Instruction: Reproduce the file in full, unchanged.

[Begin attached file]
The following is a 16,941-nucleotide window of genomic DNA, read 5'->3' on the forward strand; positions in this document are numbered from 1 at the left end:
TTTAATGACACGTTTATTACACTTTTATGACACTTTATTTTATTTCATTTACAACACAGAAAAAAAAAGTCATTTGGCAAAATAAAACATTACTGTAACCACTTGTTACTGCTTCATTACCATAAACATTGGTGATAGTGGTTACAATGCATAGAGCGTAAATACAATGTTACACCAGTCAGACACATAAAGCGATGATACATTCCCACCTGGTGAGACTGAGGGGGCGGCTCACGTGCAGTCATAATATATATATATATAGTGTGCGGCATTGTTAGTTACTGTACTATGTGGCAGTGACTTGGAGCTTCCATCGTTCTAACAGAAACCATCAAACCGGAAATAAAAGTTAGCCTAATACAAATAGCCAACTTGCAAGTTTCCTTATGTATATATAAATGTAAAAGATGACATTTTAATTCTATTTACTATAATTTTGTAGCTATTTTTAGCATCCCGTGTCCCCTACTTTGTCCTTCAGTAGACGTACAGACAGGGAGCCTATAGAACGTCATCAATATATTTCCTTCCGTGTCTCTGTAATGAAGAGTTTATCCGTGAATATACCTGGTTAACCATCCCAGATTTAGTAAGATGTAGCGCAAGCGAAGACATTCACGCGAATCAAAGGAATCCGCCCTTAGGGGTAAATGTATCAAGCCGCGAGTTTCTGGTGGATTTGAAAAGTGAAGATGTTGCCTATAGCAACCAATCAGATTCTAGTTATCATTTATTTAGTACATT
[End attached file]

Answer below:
The following is a 16,941-nucleotide window of genomic DNA, read 5'->3' on the forward strand; positions in this document are numbered from 1 at the left end:
TTTAATGACACGTTTATTACACTTTTATGACACTTTATTTTATTTCATTTACAACACAGAAAAAAAAAGTCATTTGGCAAAATAAAACATTACTGTAACCACTTGTTACTGCTTCATTACCATAAACATTGGTGATAGTGGTTACAATGCATAGAGCGTAAATACAATGTTACACCAGTCAGACACATAAAGCGATGATACATTCCCACCTGGTGAGACTGAGGGGGCGGCTCACGTGCAGTCATAATATATATATATATAGTGTGCGGCATTGTTAGTTACTGTACTATGTGGCAGTGACTTGGAGCTTCCATCGTTCTAACAGAAACCATCAAACCGGAAATAAAAGTTAGCCTAATACAAATAGCCAACTTGCAAGTTTCCTTATGTATATATAAATGTAAAAGATGACATTTTAATTCTATTTACTATAATTTTGTAGCTATTTTTAGCATCCCGTGTCCCCTACTTTGTCCTTCAGTAGACGTACAGACAGGGAGCCTATAGAACGTCATCAATATATTTCCTTCCGTGTCTCTGTAATGAAGAGTTTATCCGTGAATATACCTGGTTAACCATCCCAGATTTAGTAAGATGTAGCGCAAGCGAAGACATTCACGCGAATCAAAGGAATCCGCCCTTAGGGGTAAATGTATCAAGCCGCGAGTTTCTGGTGGATTTGAAAAGTGAAGATGTTGCCTATAGCAACCAATCAGATTCTAGTTATCATTTATTTAGTACATT